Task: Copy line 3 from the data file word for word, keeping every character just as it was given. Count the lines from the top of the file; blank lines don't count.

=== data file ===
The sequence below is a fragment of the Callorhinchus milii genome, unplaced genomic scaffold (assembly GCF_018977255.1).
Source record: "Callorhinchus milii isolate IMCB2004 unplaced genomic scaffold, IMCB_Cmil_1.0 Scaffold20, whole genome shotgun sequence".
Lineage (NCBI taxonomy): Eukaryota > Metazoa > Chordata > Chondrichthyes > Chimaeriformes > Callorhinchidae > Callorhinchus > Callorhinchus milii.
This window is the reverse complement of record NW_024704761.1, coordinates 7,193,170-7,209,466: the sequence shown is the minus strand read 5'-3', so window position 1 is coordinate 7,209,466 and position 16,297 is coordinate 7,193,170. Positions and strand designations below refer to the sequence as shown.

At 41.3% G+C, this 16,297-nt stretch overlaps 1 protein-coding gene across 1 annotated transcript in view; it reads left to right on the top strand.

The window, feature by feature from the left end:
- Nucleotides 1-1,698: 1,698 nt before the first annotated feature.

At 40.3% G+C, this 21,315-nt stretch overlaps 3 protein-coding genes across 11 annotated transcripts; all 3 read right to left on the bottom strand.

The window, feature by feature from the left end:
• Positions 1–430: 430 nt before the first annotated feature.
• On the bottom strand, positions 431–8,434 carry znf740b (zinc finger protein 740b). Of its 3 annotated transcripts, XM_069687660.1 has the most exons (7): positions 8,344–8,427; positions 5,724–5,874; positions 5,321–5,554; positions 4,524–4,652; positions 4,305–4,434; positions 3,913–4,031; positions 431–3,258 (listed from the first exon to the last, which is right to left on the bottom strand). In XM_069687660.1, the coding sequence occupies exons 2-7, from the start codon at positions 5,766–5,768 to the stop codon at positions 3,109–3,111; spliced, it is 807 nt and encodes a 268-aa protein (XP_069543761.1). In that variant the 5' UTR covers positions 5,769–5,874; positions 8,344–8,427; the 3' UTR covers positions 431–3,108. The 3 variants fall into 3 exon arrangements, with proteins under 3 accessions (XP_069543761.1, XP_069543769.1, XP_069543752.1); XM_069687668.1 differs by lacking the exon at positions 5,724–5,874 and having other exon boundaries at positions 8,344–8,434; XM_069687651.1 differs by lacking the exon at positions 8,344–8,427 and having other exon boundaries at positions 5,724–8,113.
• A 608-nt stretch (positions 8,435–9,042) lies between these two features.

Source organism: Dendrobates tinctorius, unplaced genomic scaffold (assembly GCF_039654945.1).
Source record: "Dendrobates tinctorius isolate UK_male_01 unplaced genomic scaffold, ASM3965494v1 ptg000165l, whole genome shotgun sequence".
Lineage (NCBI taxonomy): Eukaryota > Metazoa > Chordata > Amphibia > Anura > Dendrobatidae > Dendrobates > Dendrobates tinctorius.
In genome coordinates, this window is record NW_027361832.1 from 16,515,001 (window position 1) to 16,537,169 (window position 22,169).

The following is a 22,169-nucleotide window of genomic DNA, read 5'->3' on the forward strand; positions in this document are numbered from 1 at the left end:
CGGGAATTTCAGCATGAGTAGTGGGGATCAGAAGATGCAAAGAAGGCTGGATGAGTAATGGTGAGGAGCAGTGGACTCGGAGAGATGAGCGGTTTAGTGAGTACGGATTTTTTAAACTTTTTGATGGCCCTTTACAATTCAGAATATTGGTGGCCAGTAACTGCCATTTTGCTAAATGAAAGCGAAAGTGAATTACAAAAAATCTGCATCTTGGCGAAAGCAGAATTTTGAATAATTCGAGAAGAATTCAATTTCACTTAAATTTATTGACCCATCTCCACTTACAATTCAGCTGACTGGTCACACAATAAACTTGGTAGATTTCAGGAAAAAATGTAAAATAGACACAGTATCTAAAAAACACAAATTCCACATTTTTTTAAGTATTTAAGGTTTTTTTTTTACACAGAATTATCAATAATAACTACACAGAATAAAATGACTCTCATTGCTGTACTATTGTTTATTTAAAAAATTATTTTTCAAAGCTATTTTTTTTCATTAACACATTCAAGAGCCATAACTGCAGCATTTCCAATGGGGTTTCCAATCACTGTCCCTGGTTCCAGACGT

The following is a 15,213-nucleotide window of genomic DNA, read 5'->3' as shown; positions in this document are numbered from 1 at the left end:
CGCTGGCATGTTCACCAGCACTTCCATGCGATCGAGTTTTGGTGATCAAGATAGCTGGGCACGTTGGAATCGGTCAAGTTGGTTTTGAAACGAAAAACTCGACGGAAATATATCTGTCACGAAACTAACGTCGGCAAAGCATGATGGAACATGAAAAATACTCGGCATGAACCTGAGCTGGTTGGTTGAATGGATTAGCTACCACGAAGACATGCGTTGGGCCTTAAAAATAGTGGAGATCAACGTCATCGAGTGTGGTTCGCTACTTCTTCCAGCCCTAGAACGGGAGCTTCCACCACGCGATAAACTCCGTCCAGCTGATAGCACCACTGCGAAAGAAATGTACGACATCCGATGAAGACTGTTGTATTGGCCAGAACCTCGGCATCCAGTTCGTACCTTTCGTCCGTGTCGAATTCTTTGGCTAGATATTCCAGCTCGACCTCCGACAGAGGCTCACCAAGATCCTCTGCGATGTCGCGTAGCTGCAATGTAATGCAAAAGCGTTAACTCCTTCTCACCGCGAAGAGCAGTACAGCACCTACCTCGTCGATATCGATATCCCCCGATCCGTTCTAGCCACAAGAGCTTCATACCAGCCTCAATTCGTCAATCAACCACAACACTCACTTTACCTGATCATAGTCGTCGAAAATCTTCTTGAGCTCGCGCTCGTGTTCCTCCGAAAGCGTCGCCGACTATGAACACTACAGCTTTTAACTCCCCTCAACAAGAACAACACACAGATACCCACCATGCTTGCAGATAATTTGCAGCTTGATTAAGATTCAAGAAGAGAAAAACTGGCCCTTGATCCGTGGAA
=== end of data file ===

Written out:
Lineage (NCBI taxonomy): Eukaryota > Metazoa > Chordata > Chondrichthyes > Chimaeriformes > Callorhinchidae > Callorhinchus > Callorhinchus milii.